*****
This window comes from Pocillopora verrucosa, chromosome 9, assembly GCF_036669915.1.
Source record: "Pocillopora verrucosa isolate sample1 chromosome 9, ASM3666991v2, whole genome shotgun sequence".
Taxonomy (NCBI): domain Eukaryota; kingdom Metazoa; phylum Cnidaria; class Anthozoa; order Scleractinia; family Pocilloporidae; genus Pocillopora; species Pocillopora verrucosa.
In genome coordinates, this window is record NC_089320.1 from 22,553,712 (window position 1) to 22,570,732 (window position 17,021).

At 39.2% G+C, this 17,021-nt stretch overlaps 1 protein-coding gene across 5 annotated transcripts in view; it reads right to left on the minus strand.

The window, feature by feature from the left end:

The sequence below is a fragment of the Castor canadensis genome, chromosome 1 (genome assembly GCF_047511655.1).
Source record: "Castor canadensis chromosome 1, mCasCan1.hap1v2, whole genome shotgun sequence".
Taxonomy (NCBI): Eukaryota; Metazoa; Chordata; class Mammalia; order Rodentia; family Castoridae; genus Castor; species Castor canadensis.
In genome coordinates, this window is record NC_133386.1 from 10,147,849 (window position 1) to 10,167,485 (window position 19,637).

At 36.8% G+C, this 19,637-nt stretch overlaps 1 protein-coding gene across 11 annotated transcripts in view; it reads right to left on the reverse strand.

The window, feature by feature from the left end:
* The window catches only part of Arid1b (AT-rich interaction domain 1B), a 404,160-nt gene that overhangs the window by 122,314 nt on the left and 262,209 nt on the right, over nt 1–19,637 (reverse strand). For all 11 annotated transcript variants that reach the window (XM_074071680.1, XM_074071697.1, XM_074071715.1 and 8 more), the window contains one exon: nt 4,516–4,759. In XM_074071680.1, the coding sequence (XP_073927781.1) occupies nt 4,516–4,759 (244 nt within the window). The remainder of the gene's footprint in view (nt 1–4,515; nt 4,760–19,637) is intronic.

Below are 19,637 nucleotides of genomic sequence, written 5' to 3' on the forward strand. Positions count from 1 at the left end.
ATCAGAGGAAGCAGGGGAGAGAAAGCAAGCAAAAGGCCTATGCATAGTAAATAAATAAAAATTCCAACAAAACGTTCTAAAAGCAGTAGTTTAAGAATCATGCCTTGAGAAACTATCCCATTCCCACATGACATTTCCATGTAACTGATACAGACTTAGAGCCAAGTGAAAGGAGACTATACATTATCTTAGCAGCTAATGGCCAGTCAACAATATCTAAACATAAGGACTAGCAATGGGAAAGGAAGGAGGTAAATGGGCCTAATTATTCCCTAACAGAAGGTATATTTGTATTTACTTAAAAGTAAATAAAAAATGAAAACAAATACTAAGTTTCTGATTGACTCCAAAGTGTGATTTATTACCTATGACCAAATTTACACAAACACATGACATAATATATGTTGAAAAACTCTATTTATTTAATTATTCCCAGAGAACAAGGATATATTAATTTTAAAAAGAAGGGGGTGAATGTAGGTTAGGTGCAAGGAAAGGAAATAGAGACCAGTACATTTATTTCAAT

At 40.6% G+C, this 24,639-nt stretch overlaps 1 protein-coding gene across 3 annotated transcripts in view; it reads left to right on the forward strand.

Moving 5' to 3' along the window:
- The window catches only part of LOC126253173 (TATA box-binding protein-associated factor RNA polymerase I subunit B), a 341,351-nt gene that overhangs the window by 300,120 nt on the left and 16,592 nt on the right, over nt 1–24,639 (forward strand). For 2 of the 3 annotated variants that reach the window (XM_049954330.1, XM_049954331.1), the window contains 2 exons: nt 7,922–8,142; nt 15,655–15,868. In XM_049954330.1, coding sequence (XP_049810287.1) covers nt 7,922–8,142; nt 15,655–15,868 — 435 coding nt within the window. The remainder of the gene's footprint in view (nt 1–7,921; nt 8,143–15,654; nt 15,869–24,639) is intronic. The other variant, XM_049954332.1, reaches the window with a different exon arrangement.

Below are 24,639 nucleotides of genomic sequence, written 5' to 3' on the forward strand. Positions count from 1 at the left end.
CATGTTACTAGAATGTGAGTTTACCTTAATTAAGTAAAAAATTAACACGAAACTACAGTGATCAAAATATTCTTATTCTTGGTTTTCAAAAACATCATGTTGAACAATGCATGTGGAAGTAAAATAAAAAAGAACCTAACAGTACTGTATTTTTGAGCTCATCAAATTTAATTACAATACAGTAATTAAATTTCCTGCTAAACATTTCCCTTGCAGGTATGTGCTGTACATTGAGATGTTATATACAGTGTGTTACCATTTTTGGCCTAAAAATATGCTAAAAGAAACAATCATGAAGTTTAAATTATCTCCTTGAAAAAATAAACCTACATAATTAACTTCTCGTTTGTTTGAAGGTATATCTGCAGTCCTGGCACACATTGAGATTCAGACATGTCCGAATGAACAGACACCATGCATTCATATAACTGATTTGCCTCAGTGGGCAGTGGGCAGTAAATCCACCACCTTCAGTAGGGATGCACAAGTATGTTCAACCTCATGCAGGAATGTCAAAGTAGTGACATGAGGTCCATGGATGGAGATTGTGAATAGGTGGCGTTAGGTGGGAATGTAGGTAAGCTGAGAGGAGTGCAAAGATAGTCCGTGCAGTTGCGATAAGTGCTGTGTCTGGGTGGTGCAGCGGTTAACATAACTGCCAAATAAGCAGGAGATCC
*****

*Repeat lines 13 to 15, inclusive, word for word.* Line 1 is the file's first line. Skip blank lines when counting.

* The window catches only part of Arid1b (AT-rich interaction domain 1B), a 404,160-nt gene that overhangs the window by 122,314 nt on the left and 262,209 nt on the right, over nt 1–19,637 (reverse strand). For all 11 annotated transcript variants that reach the window (XM_074071680.1, XM_074071697.1, XM_074071715.1 and 8 more), the window contains one exon: nt 4,516–4,759. In XM_074071680.1, the coding sequence (XP_073927781.1) occupies nt 4,516–4,759 (244 nt within the window). The remainder of the gene's footprint in view (nt 1–4,515; nt 4,760–19,637) is intronic.

Below are 19,637 nucleotides of genomic sequence, written 5' to 3' on the forward strand. Positions count from 1 at the left end.
ATCAGAGGAAGCAGGGGAGAGAAAGCAAGCAAAAGGCCTATGCATAGTAAATAAATAAAAATTCCAACAAAACGTTCTAAAAGCAGTAGTTTAAGAATCATGCCTTGAGAAACTATCCCATTCCCACATGACATTTCCATGTAACTGATACAGACTTAGAGCCAAGTGAAAGGAGACTATACATTATCTTAGCAGCTAATGGCCAGTCAACAATATCTAAACATAAGGACTAGCAATGGGAAAGGAAGGAGGTAAATGGGCCTAATTATTCCCTAACAGAAGGTATATTTGTATTTACTTAAAAGTAAATAAAAAATGAAAACAAATACTAAGTTTCTGATTGACTCCAAAGTGTGATTTATTACCTATGACCAAATTTACACAAACACATGACATAATATATGTTGAAAAACTCTATTTATTTAATTATTCCCAGAGAACAAGGATATATTAATTTTAAAAAGAAGGGGGTGAATGTAGGTTAGGTGCAAGGAAAGGAAATAGAGACCAGTACATTTATTTCAAT